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C-Section Birth Numbers Rising: Can You Avoid Having One?

By HERWriter Blogger
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C-Section Birth Numbers Are Rising: Can You Avoid Having One? Alena Ozerova/PhotoSpin

For pregnant women everywhere, especially first-time moms, the possibility of having a cesarean section birth, or C-section, is very real.

The numbers have steadily increased for C-section births, especially for high-risk pregnancies like those of women having twins, or breech babies, or who are experiencing prolonged labor.

In 2005, according to the Centers of Disease Control (CDC) the C-section rate nationally was 29.1 percent, or more than one in four women.

The reasons for the uptick in C-section births vary. Some experts say that the use of fetal monitors, which keep track of the heartbeat of the baby in utero, can give inaccurate readings and can push a doctor to recommend a C-section.

The decline of vaginal birth after cesarean (VBACs) may also be a contributing factor. The VBAC rate went from 28 percent in 1996 to only 9 percent in 2014. Due to a small (1 percent) chance of a uterine rupture, many hospitals and doctors will not allow VBACs to even be attempted.

A third cause in the rise of C-sections is what some say is a decline of the skill of doctors who are used to delivering vaginally in only the easiest situations.

Whatever the reasons for the increase of the C-section rate, that doesn’t mean you have to be included in these statistics. Cesarean sections may be medically necessary to ensure the health of both mother and child in some cases. But there are things that pregnant women can do to lower their chances of having a C-section.

Here are some things you can do to reduce your odds:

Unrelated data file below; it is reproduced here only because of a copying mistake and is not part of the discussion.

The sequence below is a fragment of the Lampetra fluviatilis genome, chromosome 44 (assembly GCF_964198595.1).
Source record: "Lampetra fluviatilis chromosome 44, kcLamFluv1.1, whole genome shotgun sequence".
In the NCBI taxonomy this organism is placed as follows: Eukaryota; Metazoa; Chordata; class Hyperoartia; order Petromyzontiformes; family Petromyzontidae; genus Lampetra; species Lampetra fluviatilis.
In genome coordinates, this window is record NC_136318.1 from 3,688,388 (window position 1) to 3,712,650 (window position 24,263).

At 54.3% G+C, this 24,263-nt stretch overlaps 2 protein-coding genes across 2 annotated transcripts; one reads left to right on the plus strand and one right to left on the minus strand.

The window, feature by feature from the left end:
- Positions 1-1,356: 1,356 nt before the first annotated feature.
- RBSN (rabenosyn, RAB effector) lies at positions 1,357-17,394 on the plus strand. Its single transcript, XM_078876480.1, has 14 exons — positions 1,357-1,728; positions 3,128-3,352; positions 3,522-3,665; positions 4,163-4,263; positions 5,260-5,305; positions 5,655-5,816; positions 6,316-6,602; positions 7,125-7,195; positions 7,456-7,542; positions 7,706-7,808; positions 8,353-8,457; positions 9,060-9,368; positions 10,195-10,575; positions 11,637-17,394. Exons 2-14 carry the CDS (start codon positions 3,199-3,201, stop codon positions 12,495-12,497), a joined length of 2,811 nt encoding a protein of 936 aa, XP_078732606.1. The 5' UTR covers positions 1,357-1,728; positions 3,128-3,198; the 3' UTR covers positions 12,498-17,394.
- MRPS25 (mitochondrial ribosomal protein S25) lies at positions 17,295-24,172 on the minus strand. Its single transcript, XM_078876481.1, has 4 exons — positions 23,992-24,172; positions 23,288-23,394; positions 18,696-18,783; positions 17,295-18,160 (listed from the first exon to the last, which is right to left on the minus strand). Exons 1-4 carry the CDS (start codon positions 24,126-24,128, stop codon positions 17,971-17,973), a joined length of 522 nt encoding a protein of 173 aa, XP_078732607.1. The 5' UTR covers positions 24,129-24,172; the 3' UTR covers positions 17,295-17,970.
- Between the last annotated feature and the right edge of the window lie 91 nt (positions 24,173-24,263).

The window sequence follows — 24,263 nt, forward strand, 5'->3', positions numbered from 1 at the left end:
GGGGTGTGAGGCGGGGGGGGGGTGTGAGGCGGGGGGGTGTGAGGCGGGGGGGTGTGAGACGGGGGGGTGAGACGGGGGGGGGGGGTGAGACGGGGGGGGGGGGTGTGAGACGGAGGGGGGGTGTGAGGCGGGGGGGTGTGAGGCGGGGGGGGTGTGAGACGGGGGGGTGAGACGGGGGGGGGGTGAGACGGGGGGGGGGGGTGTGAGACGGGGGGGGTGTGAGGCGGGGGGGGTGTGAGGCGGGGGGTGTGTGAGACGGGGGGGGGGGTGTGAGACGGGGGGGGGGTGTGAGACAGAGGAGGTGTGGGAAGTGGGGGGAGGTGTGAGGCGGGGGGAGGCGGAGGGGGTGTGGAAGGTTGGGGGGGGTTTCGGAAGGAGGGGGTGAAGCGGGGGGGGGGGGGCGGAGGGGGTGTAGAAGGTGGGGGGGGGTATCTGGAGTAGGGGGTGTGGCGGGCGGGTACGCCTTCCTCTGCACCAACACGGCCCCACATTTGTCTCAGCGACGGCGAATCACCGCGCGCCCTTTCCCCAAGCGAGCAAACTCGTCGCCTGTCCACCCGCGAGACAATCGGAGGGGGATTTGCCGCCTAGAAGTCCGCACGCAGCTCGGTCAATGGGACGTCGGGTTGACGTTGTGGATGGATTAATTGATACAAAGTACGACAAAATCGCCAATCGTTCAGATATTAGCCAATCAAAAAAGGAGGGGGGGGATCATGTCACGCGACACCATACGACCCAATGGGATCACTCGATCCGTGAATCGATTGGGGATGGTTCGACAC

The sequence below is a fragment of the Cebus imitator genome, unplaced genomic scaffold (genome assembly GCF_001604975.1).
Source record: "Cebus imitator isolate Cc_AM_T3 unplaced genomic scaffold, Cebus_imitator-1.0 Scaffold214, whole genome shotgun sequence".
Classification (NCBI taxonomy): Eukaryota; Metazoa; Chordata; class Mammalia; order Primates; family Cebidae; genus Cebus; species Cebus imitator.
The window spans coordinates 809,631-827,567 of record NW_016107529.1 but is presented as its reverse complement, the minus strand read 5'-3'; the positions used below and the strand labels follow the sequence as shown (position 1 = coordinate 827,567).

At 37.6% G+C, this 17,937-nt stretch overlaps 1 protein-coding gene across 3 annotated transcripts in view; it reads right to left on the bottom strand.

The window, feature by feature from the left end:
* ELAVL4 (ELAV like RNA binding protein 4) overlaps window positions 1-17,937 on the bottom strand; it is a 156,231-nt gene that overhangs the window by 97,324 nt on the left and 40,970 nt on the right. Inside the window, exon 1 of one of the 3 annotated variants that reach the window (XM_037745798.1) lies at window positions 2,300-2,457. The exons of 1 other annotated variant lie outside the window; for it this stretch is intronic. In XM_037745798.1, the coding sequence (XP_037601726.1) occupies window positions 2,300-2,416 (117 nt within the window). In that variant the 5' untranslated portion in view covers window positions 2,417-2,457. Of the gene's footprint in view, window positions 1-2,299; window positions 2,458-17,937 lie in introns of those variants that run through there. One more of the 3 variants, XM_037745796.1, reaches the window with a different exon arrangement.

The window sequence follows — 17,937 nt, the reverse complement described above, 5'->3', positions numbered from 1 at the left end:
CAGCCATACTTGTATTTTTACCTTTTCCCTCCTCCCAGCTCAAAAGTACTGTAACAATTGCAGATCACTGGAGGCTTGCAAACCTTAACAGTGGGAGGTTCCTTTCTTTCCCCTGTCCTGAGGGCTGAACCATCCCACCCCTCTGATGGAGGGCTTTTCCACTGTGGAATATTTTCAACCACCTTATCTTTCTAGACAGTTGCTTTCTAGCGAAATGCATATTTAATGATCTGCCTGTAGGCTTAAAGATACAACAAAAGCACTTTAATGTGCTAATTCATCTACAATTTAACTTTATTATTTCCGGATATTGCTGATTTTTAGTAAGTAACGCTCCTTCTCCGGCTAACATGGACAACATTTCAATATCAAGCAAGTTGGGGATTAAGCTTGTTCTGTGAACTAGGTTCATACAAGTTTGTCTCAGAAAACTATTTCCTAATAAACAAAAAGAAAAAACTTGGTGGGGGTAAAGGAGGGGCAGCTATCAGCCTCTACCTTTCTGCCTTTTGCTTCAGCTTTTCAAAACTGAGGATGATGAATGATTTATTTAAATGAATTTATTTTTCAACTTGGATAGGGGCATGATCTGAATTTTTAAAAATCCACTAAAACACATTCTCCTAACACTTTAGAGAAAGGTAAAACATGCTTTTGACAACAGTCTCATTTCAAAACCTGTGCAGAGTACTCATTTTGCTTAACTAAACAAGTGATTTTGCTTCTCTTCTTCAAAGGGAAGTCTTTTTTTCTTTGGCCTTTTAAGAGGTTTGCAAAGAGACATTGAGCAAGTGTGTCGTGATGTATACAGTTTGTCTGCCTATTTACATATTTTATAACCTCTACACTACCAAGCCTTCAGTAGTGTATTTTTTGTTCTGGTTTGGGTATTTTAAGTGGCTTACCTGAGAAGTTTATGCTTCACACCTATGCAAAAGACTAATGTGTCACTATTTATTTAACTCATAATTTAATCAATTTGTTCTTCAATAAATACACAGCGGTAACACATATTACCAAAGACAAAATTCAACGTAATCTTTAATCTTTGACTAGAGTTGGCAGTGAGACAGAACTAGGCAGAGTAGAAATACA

1) Look for a doctor who is inclined towards vaginal births.

Don’t be afraid to ask for the doctor’s first-time C-section rate as well as that rate for their practice as a whole. Let your doctor know you prefer a vaginal birth if at all possible.

2) Check out the C-section rates of the hospitals where you may deliver.

Only two states (New York and Massachusetts) are required to publish this information, but it can usually be found with a Google search or by calling the hospital directly. Knowing ahead of time if a hospital has above or below average rates may help you choose where to deliver.

3) Go into labor naturally.

Women who have their labor induced before their cervix is ready can have unproductive labor which may then prompt a C-section after a prolonged period of time. Getting an epidural too early (or getting one at all) can increase the odds of a C-section too.

4) Labor at home for as long as possible.

Assuming your pregnancy is not high-risk and that there are no complications once labor starts, try to labor at home. Laboring in the hospital for a longer period of time means that the monitoring may cause discomfort and decrease your mobility. This could lead to a recommendation for cesarean section.

5) Hire a doula.

Having a doula, someone who provides continuous labor support, may significantly lower the risk of having a C-section, according to studies cited by AmericanPregnancy.org.

If you must have a cesarean section after all ...

While C-sections may not be the way most women want to deliver their babies, in some cases they are unavoidable. Women should know that even if they do all their research and follow all the advice to avoid a cesarean birth, it still might be necessary to ensure the health of themselves and their babies.


Fitpregnancy.com. Web. 4 March 2015. “Why you don’t want a C-section.”

AmericanPregnancy.org. Web. 4 March 2015. “Avoid a Cesarean.”

Reviewed March 5, 2015
by Michele Blacksberg RN
Edited by Jody Smith

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EmpowHER Guest

Though cesarean section is safe and it is mostly life saving, but in some cases it may be risky and can cause some complications including for instance pulmonary embolism which is “an obstruction of a blood vessel in lungs, usually due to a blood clot, which blocks a coronary artery.” This is what has been stressed by a new published study which is carried by a group of researchers from Nanjing University, China.

November 23, 2015 - 2:51am
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We value and respect our HERWriters' experiences, but everyone is different. Many of our writers are speaking from personal experience, and what's worked for them may not work for you. Their articles are not a substitute for medical advice, although we hope you can gain knowledge from their insight.



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